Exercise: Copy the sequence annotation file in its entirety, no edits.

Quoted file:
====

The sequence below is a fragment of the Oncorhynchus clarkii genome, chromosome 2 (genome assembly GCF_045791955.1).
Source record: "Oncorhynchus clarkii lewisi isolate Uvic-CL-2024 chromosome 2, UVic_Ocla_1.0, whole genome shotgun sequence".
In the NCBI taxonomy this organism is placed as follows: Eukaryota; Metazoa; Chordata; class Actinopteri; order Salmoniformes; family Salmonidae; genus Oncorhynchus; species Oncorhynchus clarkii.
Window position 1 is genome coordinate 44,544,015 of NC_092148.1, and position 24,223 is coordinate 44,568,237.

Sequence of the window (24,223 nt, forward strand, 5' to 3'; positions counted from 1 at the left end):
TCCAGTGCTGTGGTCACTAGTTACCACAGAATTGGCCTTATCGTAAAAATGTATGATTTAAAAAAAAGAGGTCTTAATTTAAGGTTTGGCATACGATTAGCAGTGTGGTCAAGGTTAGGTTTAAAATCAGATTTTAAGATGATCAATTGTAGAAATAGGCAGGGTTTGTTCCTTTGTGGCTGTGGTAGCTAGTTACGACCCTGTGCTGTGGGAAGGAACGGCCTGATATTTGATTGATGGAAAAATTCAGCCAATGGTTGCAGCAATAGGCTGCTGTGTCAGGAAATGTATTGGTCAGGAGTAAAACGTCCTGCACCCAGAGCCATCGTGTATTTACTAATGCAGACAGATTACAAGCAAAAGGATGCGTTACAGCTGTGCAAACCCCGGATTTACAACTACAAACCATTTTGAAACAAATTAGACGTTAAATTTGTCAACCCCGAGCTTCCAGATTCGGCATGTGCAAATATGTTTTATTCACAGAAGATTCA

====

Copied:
The sequence below is a fragment of the Oncorhynchus clarkii genome, chromosome 2 (genome assembly GCF_045791955.1).
Source record: "Oncorhynchus clarkii lewisi isolate Uvic-CL-2024 chromosome 2, UVic_Ocla_1.0, whole genome shotgun sequence".
In the NCBI taxonomy this organism is placed as follows: Eukaryota; Metazoa; Chordata; class Actinopteri; order Salmoniformes; family Salmonidae; genus Oncorhynchus; species Oncorhynchus clarkii.
Window position 1 is genome coordinate 44,544,015 of NC_092148.1, and position 24,223 is coordinate 44,568,237.

Sequence of the window (24,223 nt, forward strand, 5' to 3'; positions counted from 1 at the left end):
TCCAGTGCTGTGGTCACTAGTTACCACAGAATTGGCCTTATCGTAAAAATGTATGATTTAAAAAAAAGAGGTCTTAATTTAAGGTTTGGCATACGATTAGCAGTGTGGTCAAGGTTAGGTTTAAAATCAGATTTTAAGATGATCAATTGTAGAAATAGGCAGGGTTTGTTCCTTTGTGGCTGTGGTAGCTAGTTACGACCCTGTGCTGTGGGAAGGAACGGCCTGATATTTGATTGATGGAAAAATTCAGCCAATGGTTGCAGCAATAGGCTGCTGTGTCAGGAAATGTATTGGTCAGGAGTAAAACGTCCTGCACCCAGAGCCATCGTGTATTTACTAATGCAGACAGATTACAAGCAAAAGGATGCGTTACAGCTGTGCAAACCCCGGATTTACAACTACAAACCATTTTGAAACAAATTAGACGTTAAATTTGTCAACCCCGAGCTTCCAGATTCGGCATGTGCAAATATGTTTTATTCACAGAAGATTCA